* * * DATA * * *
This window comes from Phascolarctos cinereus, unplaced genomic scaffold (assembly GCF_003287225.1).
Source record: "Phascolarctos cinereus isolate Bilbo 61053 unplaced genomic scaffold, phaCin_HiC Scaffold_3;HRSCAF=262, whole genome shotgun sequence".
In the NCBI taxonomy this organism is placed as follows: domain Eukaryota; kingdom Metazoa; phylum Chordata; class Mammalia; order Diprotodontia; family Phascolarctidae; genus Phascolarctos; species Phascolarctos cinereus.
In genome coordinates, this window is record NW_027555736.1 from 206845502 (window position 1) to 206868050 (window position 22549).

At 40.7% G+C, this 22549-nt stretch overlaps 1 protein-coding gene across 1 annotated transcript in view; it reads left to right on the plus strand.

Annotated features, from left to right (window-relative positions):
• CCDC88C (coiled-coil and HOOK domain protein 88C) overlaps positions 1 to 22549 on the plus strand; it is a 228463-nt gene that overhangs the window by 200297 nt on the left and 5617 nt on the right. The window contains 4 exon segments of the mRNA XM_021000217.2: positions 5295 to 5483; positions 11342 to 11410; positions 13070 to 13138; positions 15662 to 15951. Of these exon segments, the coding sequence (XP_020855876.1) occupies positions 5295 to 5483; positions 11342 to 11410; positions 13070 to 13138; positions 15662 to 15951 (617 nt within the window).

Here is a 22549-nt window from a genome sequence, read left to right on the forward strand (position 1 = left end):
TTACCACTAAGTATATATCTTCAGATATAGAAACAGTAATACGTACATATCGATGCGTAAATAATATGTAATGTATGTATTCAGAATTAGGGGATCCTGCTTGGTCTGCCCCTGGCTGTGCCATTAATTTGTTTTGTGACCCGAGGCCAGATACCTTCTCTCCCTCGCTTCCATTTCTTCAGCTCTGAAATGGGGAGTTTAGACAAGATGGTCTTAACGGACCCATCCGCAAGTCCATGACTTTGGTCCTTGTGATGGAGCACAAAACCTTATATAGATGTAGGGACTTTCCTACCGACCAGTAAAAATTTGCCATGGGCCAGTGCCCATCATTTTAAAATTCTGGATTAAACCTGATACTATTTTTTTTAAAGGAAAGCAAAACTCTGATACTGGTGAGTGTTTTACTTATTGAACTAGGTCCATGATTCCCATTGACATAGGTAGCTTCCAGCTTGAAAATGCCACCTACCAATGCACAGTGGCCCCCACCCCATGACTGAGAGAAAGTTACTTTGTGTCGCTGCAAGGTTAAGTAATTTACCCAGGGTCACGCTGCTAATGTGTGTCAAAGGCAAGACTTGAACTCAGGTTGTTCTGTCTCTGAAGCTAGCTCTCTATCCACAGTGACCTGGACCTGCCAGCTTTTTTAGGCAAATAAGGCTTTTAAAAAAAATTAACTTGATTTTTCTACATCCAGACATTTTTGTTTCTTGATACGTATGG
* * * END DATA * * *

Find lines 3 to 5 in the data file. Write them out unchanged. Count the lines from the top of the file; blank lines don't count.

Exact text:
In the NCBI taxonomy this organism is placed as follows: domain Eukaryota; kingdom Metazoa; phylum Chordata; class Mammalia; order Diprotodontia; family Phascolarctidae; genus Phascolarctos; species Phascolarctos cinereus.
In genome coordinates, this window is record NW_027555736.1 from 206845502 (window position 1) to 206868050 (window position 22549).

At 40.7% G+C, this 22549-nt stretch overlaps 1 protein-coding gene across 1 annotated transcript in view; it reads left to right on the plus strand.